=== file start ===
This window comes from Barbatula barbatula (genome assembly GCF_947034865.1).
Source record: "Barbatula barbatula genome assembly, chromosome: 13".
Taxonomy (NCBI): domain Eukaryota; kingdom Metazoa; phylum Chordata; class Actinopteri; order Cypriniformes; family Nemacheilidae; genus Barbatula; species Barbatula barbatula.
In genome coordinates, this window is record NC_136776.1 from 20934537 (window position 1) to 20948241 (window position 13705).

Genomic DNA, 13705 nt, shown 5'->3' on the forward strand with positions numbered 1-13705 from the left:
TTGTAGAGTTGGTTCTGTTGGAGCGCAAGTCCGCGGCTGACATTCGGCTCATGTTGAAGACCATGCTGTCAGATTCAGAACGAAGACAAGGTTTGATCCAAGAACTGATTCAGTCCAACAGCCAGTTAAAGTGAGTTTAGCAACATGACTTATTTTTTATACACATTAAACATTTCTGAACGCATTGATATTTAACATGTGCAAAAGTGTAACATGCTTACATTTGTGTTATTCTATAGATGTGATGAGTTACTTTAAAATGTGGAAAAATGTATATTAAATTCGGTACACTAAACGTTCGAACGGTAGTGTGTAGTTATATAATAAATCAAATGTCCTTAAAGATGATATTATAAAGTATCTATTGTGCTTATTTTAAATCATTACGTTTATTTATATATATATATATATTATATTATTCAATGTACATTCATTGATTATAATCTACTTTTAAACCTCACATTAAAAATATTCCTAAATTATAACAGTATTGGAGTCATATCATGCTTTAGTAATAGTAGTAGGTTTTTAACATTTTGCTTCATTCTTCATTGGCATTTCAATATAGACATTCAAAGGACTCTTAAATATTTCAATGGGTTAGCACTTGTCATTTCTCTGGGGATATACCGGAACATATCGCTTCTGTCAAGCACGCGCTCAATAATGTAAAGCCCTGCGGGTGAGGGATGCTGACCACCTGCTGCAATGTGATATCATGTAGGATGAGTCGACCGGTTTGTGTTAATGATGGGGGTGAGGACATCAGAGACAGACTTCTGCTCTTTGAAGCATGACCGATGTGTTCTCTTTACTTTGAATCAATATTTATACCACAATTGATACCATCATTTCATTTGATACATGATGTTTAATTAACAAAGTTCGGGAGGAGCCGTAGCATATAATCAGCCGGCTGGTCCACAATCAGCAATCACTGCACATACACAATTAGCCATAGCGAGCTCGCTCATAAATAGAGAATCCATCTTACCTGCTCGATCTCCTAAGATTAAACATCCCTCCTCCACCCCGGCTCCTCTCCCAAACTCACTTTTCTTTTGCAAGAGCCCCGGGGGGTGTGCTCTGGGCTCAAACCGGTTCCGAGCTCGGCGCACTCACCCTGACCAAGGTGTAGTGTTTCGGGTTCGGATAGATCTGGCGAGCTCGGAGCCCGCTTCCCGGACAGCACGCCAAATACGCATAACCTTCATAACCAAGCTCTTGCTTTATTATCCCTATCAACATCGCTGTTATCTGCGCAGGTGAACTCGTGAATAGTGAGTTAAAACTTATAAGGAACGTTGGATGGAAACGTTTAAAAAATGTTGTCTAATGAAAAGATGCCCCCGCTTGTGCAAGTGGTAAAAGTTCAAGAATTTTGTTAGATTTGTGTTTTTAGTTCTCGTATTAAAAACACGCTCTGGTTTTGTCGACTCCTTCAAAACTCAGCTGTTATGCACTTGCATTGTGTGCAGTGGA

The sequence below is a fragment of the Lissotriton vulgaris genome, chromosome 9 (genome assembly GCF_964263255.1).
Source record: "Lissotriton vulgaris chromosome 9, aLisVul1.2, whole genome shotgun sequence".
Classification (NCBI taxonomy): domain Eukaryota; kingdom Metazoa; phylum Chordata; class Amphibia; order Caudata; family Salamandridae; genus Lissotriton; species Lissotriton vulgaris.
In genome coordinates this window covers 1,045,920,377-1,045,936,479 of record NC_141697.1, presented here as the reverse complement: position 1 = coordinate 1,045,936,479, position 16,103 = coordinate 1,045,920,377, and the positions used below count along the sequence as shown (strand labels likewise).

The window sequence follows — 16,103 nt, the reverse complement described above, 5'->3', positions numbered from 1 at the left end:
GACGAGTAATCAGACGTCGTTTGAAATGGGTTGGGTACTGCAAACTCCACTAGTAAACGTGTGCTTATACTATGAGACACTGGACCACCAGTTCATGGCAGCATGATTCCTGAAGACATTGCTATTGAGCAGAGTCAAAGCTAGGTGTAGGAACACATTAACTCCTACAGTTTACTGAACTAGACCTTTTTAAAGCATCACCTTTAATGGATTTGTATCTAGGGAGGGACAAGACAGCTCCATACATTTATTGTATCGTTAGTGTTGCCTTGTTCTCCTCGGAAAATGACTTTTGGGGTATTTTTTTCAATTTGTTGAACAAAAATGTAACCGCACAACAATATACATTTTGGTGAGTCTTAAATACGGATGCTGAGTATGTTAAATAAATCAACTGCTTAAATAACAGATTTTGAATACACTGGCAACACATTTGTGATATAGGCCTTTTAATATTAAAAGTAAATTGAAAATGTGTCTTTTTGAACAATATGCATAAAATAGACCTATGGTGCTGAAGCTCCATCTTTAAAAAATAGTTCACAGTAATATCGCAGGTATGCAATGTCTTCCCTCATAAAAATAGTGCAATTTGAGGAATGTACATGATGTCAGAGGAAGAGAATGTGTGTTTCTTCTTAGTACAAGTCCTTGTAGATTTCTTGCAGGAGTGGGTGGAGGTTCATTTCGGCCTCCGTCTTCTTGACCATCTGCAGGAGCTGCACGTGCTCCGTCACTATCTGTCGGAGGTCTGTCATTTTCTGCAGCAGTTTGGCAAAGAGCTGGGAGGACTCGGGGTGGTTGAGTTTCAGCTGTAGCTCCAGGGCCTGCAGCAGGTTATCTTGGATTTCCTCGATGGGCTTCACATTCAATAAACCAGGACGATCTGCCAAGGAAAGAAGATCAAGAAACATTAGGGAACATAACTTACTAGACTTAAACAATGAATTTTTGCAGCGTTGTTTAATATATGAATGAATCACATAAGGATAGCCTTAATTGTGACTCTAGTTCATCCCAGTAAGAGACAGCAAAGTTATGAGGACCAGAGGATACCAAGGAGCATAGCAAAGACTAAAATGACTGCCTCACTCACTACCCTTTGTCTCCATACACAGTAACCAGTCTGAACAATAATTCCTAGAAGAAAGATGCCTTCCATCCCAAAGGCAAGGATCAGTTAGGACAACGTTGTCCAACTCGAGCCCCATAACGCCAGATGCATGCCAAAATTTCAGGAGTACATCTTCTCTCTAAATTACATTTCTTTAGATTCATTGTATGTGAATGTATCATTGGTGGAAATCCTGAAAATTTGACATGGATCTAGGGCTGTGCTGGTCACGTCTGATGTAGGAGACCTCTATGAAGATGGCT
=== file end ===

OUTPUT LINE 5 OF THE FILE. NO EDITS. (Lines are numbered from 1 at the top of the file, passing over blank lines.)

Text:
Genomic DNA, 13705 nt, shown 5'->3' on the forward strand with positions numbered 1-13705 from the left: